Common Estate Planning Mistakes
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Common Estate Planning Mistakes
Despite the pandemic, two out of three American adults still do not have a will. Procrastination and thinking they don’t have enough assets to warrant a will are the top reasons given, says the article “The Biggest Mistakes People Make in Their Wills, According to Estate Lawyers” from Huff Post. Estate planning lawyers know this is a tragic mistake, since everyone over age 18 needs some estate planning documents. They can spare family members considerable financial and emotional stress during a terrible time.
Here are the biggest mistakes seen by estate planning attorneys:
Assigning co-executors. One executor and an alternate executor are all you need. If you make all of your children executors, the chances they will all agree are unlikely. Selling a house is the best example. What if one child wants to keep the house and two want to sell? What if they do not agree on the price?
If the parents insist on naming all of the children executors, then one solution is to have everyone sign waivers to agree in advance how disputes will be settled.
Thinking all you need is a will to avoid probate. A valid will has to go through probate and, depending on where you live, be administered by the court to some degree. However, if your estate includes assets titled solely in your name, without a beneficiary designation, they will go through probate before being distributed according to directions in the will. Talk with an estate planning attorney about how trusts work, how to title assets and other strategies to minimize probate.
Not being clear about personal possessions. Simple language of leaving “an equal share” to your heirs makes conflict inevitable. When loved ones die, emotional attachments to possessions become powerful. Siblings who always got along may find themselves battling over items they never seemed to care about in the past. The more discussions you can have with children before passing, and the more details in the will, the less likely the disputes will grow into litigation. If one of your children wants the family silver, write it in the will.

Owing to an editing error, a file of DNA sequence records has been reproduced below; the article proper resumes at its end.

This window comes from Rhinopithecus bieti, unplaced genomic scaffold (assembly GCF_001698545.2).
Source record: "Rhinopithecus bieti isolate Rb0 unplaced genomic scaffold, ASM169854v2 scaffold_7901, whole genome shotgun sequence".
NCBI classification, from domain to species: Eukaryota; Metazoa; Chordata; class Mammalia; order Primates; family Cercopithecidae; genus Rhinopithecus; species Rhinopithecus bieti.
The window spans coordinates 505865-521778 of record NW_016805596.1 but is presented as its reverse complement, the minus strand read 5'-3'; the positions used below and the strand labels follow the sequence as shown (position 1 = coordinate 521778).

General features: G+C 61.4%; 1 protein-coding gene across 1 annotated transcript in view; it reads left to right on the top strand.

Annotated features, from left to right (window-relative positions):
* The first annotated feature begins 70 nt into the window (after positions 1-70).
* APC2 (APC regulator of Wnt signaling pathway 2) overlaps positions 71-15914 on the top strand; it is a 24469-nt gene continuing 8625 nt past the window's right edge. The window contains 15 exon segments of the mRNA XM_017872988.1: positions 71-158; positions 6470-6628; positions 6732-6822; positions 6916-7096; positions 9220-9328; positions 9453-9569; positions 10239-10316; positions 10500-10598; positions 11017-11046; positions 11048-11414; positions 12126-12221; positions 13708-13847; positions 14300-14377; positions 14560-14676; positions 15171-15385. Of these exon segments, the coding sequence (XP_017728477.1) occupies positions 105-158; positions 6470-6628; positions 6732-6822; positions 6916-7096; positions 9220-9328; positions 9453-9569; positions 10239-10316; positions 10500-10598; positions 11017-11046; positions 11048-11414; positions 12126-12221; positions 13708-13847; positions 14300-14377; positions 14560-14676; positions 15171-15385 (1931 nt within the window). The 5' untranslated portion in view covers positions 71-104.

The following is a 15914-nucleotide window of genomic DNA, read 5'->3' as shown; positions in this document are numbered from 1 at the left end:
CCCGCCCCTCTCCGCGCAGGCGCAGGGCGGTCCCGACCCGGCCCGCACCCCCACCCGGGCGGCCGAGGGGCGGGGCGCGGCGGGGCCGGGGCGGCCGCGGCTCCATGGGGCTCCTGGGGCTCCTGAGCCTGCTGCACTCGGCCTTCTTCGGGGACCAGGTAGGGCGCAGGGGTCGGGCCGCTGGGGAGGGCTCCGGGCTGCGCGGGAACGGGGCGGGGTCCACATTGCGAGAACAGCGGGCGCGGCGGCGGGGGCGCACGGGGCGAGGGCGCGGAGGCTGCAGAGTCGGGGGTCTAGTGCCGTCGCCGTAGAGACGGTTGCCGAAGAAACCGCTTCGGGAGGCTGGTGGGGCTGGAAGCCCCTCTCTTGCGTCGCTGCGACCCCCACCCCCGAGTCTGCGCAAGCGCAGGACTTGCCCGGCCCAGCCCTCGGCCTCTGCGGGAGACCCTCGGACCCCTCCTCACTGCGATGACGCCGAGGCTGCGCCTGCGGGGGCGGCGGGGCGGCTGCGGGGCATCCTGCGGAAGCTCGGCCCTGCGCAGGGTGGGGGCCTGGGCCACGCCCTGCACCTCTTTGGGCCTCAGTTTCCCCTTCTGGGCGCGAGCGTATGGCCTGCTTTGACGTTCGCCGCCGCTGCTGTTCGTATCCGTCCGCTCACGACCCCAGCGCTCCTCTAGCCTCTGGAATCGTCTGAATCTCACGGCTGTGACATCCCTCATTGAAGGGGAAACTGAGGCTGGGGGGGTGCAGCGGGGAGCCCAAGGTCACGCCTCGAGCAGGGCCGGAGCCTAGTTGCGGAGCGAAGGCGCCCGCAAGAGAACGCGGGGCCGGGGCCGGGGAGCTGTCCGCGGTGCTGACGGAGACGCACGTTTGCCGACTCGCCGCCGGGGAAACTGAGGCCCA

Failing to update wills and estate plans. Certain life events seem obvious times to update a will and estate plan, like the birth of a new child or grandchild, divorce, marriage or relocating. However, even without these “trigger” events, an estate plan needs to be reviewed and revised every three to five years. If you have children and grandchildren, for instance, and one of the children dies, the grandchildren will not inherit anything, unless provisions are made in the will.
Will an inheritance be helpful or harmful? Leaving a large amount of wealth to a young adult can be destructive, even if it is legal. An outright gift to a college student could disqualify them from financial aid. A large gift to a family member contemplating divorce could end up in the bank account of the ex-spouse. Think carefully about the short and long-term impact of the inheritance.
Keeping your will and estate planning documents a secret. Make sure people know where to find these documents and keep them in a safe place. If wills are not found, it is as if they do not exist.
Trying to do it yourself or with someone who is not an experienced estate planning attorney. If the will is found invalid by the court, it is as if you do not have a will and state law will determine what happens to your property. Even the best intentions from an attorney who practices in another area of the law puts your estate and your family at risk. Estate planning is complicated, and mistakes quickly become expensive for heirs.
If you have questions about estate planning, please contact our office to set up a consultation with a Denver estate planning lawyer.
Reference: Huff Post (March 8, 2022) “The Biggest Mistakes People Make in Their Wills, According to Estate Lawyers”
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